Top Ten Reasons Why It’s Hard To Date A Black Woman by Matthew Lynch (Black State.com http://blackstate.com/dateblackwomen2.html)
- Black women make black men feel under appreciated, unwarranted and irresponsible and regressive.
- Black women are too aggressive and no longer patient in waiting on the pursuit of a man.
- Black women are strong headed, too independent which presents great challenges in relationships.
- Black women are masculine in that they are controlling and like to run the relationship.
- Black women expect too much. They are gold diggers who will not look twice at a blue collar black man.
- Black women are hot headed and have bad attitudes.
- Black women stop caring about their appearance after a certain age.
- Black women are not as sexually open as other races, especially in regards to oral sex.
- Black women’s tolerance is far too low; they are no longer empathetic to the black man’s struggle in white America.
- Black women do not cater to their men.
I’m not certain who this author, Matthew Lynch, really is, but I have one question for him:
“How long have you been an insecure, emotionally irresponsible, non-condom wearing, excuse-prone plumber who lives with his mother and is further on the down low?”
Black women could easily compile a comparable, defamatory list, but we’re too busy writing our top ten life goals, so we don’t have time for such foolishness and blaming. Matthew Lynch has alot of time for such, and I’m sure growing up with the last name “Lynch” has everything to do with his posture.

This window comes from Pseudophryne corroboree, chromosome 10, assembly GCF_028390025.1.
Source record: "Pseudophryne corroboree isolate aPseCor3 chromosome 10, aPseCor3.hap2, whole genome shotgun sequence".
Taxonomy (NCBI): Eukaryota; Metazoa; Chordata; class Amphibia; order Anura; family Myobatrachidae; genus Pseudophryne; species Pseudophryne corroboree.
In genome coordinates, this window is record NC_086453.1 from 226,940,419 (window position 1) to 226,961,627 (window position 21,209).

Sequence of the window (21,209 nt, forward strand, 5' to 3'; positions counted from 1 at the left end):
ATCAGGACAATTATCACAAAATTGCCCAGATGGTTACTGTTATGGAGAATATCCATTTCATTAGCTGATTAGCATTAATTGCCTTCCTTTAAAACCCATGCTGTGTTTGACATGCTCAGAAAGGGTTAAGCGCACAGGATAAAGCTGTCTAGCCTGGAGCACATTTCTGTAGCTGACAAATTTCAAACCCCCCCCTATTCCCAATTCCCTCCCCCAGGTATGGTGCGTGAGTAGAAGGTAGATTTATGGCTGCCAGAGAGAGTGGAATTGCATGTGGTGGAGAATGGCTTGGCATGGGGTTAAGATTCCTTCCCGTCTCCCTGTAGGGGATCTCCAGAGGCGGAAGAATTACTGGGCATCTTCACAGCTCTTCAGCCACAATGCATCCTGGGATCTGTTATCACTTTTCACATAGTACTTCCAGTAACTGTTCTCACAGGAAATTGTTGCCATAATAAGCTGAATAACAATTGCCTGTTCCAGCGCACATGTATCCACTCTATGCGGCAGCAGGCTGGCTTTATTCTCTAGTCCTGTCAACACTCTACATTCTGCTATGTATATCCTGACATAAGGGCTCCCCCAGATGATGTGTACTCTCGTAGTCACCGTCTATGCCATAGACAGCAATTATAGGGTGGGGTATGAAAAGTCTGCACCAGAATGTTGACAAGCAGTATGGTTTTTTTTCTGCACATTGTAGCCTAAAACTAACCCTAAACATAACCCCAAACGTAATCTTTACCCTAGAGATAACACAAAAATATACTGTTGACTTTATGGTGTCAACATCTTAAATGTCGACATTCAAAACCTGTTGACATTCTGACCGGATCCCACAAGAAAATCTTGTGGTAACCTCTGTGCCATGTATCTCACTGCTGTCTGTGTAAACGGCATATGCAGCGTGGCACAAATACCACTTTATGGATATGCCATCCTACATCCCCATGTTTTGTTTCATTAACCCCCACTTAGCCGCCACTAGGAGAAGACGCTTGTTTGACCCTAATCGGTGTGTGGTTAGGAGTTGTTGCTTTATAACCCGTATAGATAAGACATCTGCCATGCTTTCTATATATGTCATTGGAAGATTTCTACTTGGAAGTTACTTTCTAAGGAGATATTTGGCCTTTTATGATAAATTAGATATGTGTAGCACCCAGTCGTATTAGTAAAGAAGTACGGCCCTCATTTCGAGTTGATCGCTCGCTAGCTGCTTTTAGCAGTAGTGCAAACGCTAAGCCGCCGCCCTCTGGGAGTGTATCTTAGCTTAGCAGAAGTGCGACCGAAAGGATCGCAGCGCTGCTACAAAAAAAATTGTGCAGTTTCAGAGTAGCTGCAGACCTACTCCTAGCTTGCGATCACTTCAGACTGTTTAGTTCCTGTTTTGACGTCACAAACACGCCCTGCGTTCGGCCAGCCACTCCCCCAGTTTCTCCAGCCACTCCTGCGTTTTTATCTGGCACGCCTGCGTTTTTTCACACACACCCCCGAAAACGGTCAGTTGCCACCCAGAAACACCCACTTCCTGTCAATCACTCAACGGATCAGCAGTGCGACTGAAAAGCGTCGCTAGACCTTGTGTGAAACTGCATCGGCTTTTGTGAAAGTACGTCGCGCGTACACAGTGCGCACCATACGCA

My initial approach was to defend the “Lynch List” line by line: precept by precept, but then I thought about it (because I’m a black woman who thinks). Upon conclusion, my mind conjured the following which I’m sure will inspire shock and appall.
The Top Ten Reasons Why It’s Hard To Date A Black Man by Penny Dickerson
1, Black men don’t know how to date. They lack imagination, innovation, discretionary funds, a sense of adventure, and their expectations for an initial date far exceed the mental and intelligence investment offered.
2. Black men take responsibility for nothing in their lives. Black women, The Man, their 3rd grade teacher, the lady at the bank, their ex-wife, ex-girlfriend, ex-cellmate, baby’s mama, and the weather are responsible for everything wrong with their lives.
3. Black men don’t really want a black woman to love; they want their mother.
4. Black men don’t wear their wedding rings, lie about their relationship status, hype their employment and life goals, and don’t reveal their real number of children. (A man who denies his child will deny me, PLUS, men who deny their children suck).
5. Black men expect a woman to have pride in her appearance through the years, but give zero consideration to their own beer belly, poorly manicured nails, they neglect oral hygiene, but I’ll give them this: a black man will always have a fresh hair cut.
6. Black men have a poor sense of time, a poor sense of timing, and think their monetary worth is all black women are concerned with. (This black woman desires honesty, a strong sense of self, a sense of humor, and needs you to own a working watch).
7. Black men think sex, oral or otherwise, is the answer to everything. Sexual responsibility and knowledge of STD and HIV transmission has eluded the black man for far too long. Intimacy transcends sexual encounters.